Anger

Not Letting the Sun Set on Anger
Matthew 5:21–22; 18:7; Ephesians 4:26; James 1:19–20; 1 Peter 3:8–9
Preaching Themes: Anger, Conflict, Forgiveness, Peace, Reconciliation


Two good men had a sharp difference with each other in business. I do not know which was to blame—perhaps neither of them. They might have misunderstood each other. And one of them, as he walked home, very much ruffled, saw the sun going down, and the passage occurred to him, “Do not let the sun set on your anger” (Eph 4:26). He thought, “I will go back and offer an apology, for I believe I have spoken much too strongly.” He went back toward his friend’s office, and halfway he met the other coming to him on the same errand.
Happy Christians to be both so mindful of the Holy Spirit’s teaching, and so like the Lord Jesus! “It is a necessity that causes for stumbling come” (Matt 18:7), but blessed are those who are foremost in removing them.


The Patience of Archbishop Leighton
Matthew 5:5; Ephesians 4:26
Preaching Themes: Anger, Patience
With a gentle temper, and a quiet spirit, and grace to keep you this way, you will be inheriting the earth under any circumstances. If trouble should come, you will bow to it as the willow bows to the wind and so escapes the injury that falls on sturdier trees. If there should come little vexations, you will not allow yourself to be vexed by them but will say, “With a little patience, they will all pass away.”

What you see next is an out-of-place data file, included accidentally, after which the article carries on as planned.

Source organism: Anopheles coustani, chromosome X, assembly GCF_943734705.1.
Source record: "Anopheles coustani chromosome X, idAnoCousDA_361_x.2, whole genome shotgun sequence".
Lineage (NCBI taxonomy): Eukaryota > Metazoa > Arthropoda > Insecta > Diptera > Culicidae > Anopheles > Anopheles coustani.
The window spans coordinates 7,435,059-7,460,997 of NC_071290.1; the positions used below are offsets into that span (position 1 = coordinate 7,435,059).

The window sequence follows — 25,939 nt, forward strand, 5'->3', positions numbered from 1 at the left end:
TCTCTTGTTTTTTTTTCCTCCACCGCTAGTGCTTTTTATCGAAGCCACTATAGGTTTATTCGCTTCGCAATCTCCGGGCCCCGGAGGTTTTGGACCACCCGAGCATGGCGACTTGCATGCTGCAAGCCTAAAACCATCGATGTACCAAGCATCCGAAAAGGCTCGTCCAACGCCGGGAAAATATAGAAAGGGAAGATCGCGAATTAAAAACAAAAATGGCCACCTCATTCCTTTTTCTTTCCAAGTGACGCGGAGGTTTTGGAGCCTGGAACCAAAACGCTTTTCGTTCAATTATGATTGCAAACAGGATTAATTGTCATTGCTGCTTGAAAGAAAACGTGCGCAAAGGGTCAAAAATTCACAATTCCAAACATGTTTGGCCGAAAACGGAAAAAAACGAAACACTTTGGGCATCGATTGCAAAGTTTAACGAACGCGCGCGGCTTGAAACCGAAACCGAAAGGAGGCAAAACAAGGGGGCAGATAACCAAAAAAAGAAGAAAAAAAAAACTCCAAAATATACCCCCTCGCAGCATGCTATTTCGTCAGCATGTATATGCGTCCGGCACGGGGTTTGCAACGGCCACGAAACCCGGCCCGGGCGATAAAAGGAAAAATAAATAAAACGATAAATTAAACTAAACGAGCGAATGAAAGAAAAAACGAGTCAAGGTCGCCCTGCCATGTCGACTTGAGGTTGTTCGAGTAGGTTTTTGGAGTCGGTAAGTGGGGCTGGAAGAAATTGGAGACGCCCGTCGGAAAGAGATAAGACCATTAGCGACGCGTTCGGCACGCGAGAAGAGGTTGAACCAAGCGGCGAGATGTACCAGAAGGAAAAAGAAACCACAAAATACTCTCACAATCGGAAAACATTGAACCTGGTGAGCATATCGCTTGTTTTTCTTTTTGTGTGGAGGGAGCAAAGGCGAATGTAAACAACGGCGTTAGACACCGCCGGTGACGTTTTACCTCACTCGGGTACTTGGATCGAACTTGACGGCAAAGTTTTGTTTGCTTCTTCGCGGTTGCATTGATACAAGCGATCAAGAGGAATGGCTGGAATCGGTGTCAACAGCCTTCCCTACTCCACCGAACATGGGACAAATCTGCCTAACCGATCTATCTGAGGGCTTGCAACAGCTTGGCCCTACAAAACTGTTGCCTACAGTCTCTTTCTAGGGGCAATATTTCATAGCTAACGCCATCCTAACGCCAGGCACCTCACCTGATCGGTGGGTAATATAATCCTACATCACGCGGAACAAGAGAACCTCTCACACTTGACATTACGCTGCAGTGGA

I think I never admired Archbishop Leighton more than when I read a certain incident that is recorded in his life. He lived in a small house in Scotland, and had only a manservant beside himself in the house. John, the manservant, was very forgetful. One morning, when he got up before his master, he thought he would like to have a day’s fishing, so he went off and locked his master in. He fished until late in the evening, forgot all about his master, and when he came back, what do you think the bishop said to him? He simply said, “John, if you go out for a day’s fishing another time, kindly leave me the key.” He had had a happy day of prayer and study all by himself.
If it had been some of us, we would have been fuming, and fretting, and working up a nice lecture for John when he came back. And he richly deserved it, but I do not suppose it was worthwhile for the good man to put himself out about him.

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